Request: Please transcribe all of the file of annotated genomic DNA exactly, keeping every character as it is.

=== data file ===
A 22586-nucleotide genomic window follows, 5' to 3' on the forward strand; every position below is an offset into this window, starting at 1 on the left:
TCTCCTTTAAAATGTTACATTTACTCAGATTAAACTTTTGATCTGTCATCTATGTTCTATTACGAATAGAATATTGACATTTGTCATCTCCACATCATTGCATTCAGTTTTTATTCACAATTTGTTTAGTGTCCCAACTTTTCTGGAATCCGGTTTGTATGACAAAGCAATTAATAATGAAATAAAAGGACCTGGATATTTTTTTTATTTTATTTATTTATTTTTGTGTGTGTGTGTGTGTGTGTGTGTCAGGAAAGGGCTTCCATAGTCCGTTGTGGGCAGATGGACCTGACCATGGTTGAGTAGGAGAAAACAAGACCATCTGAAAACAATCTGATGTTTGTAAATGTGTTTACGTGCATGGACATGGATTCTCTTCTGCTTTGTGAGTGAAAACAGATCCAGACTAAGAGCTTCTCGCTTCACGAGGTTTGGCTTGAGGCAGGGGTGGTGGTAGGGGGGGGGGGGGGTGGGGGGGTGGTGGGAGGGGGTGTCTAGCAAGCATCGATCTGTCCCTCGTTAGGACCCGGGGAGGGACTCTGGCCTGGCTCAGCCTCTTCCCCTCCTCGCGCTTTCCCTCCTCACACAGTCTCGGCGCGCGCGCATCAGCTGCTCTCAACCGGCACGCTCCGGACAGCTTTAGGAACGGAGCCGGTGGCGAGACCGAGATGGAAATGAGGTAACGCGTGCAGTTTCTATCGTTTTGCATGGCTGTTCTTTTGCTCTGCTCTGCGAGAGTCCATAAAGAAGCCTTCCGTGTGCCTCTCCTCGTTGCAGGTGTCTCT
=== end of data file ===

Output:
A 22586-nucleotide genomic window follows, 5' to 3' on the forward strand; every position below is an offset into this window, starting at 1 on the left:
TCTCCTTTAAAATGTTACATTTACTCAGATTAAACTTTTGATCTGTCATCTATGTTCTATTACGAATAGAATATTGACATTTGTCATCTCCACATCATTGCATTCAGTTTTTATTCACAATTTGTTTAGTGTCCCAACTTTTCTGGAATCCGGTTTGTATGACAAAGCAATTAATAATGAAATAAAAGGACCTGGATATTTTTTTTATTTTATTTATTTATTTTTGTGTGTGTGTGTGTGTGTGTGTGTCAGGAAAGGGCTTCCATAGTCCGTTGTGGGCAGATGGACCTGACCATGGTTGAGTAGGAGAAAACAAGACCATCTGAAAACAATCTGATGTTTGTAAATGTGTTTACGTGCATGGACATGGATTCTCTTCTGCTTTGTGAGTGAAAACAGATCCAGACTAAGAGCTTCTCGCTTCACGAGGTTTGGCTTGAGGCAGGGGTGGTGGTAGGGGGGGGGGGGGGTGGGGGGGTGGTGGGAGGGGGTGTCTAGCAAGCATCGATCTGTCCCTCGTTAGGACCCGGGGAGGGACTCTGGCCTGGCTCAGCCTCTTCCCCTCCTCGCGCTTTCCCTCCTCACACAGTCTCGGCGCGCGCGCATCAGCTGCTCTCAACCGGCACGCTCCGGACAGCTTTAGGAACGGAGCCGGTGGCGAGACCGAGATGGAAATGAGGTAACGCGTGCAGTTTCTATCGTTTTGCATGGCTGTTCTTTTGCTCTGCTCTGCGAGAGTCCATAAAGAAGCCTTCCGTGTGCCTCTCCTCGTTGCAGGTGTCTCT